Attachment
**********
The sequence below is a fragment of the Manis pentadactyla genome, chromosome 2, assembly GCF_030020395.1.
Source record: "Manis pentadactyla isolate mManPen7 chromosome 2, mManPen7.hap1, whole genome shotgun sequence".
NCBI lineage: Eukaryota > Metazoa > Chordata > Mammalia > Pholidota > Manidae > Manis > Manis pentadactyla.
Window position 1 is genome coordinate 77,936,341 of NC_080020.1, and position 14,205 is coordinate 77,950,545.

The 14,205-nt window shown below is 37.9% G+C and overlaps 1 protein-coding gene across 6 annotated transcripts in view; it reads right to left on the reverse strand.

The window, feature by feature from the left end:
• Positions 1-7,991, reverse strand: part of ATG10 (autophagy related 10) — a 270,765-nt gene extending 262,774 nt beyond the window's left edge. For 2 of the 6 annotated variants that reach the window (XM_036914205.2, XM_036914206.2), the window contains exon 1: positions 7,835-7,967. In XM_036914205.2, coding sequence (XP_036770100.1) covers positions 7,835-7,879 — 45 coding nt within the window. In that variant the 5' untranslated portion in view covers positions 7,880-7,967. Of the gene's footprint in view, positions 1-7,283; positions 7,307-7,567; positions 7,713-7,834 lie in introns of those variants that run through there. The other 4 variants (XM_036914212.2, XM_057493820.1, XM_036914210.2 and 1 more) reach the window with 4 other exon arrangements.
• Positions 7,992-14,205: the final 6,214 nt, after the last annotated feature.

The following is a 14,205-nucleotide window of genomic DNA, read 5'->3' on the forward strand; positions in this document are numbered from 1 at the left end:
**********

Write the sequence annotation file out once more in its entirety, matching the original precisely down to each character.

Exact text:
The sequence below is a fragment of the Manis pentadactyla genome, chromosome 2, assembly GCF_030020395.1.
Source record: "Manis pentadactyla isolate mManPen7 chromosome 2, mManPen7.hap1, whole genome shotgun sequence".
NCBI lineage: Eukaryota > Metazoa > Chordata > Mammalia > Pholidota > Manidae > Manis > Manis pentadactyla.
Window position 1 is genome coordinate 77,936,341 of NC_080020.1, and position 14,205 is coordinate 77,950,545.

The 14,205-nt window shown below is 37.9% G+C and overlaps 1 protein-coding gene across 6 annotated transcripts in view; it reads right to left on the reverse strand.

The window, feature by feature from the left end:
• Positions 1-7,991, reverse strand: part of ATG10 (autophagy related 10) — a 270,765-nt gene extending 262,774 nt beyond the window's left edge. For 2 of the 6 annotated variants that reach the window (XM_036914205.2, XM_036914206.2), the window contains exon 1: positions 7,835-7,967. In XM_036914205.2, coding sequence (XP_036770100.1) covers positions 7,835-7,879 — 45 coding nt within the window. In that variant the 5' untranslated portion in view covers positions 7,880-7,967. Of the gene's footprint in view, positions 1-7,283; positions 7,307-7,567; positions 7,713-7,834 lie in introns of those variants that run through there. The other 4 variants (XM_036914212.2, XM_057493820.1, XM_036914210.2 and 1 more) reach the window with 4 other exon arrangements.
• Positions 7,992-14,205: the final 6,214 nt, after the last annotated feature.

The following is a 14,205-nucleotide window of genomic DNA, read 5'->3' on the forward strand; positions in this document are numbered from 1 at the left end: